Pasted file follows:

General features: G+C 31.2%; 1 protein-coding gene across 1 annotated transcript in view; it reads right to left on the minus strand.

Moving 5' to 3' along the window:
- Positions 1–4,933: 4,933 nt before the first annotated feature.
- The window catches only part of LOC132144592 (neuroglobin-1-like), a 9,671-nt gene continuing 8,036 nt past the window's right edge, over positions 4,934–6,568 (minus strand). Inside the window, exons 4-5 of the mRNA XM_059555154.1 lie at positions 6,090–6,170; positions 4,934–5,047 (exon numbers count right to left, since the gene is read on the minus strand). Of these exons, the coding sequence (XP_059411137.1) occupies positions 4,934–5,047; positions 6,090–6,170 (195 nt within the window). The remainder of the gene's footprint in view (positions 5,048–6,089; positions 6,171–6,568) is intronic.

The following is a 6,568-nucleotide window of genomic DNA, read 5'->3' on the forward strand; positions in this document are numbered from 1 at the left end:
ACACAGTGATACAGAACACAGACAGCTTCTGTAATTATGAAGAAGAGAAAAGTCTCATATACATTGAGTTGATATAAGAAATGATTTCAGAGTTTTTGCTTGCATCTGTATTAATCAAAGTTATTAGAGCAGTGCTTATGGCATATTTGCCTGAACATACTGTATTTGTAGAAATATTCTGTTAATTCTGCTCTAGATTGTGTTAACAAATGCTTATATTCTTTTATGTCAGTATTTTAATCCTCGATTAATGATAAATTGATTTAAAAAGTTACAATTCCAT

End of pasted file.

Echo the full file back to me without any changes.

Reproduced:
General features: G+C 31.2%; 1 protein-coding gene across 1 annotated transcript in view; it reads right to left on the minus strand.

Moving 5' to 3' along the window:
- Positions 1–4,933: 4,933 nt before the first annotated feature.
- The window catches only part of LOC132144592 (neuroglobin-1-like), a 9,671-nt gene continuing 8,036 nt past the window's right edge, over positions 4,934–6,568 (minus strand). Inside the window, exons 4-5 of the mRNA XM_059555154.1 lie at positions 6,090–6,170; positions 4,934–5,047 (exon numbers count right to left, since the gene is read on the minus strand). Of these exons, the coding sequence (XP_059411137.1) occupies positions 4,934–5,047; positions 6,090–6,170 (195 nt within the window). The remainder of the gene's footprint in view (positions 5,048–6,089; positions 6,171–6,568) is intronic.

The following is a 6,568-nucleotide window of genomic DNA, read 5'->3' on the forward strand; positions in this document are numbered from 1 at the left end:
ACACAGTGATACAGAACACAGACAGCTTCTGTAATTATGAAGAAGAGAAAAGTCTCATATACATTGAGTTGATATAAGAAATGATTTCAGAGTTTTTGCTTGCATCTGTATTAATCAAAGTTATTAGAGCAGTGCTTATGGCATATTTGCCTGAACATACTGTATTTGTAGAAATATTCTGTTAATTCTGCTCTAGATTGTGTTAACAAATGCTTATATTCTTTTATGTCAGTATTTTAATCCTCGATTAATGATAAATTGATTTAAAAAGTTACAATTCCAT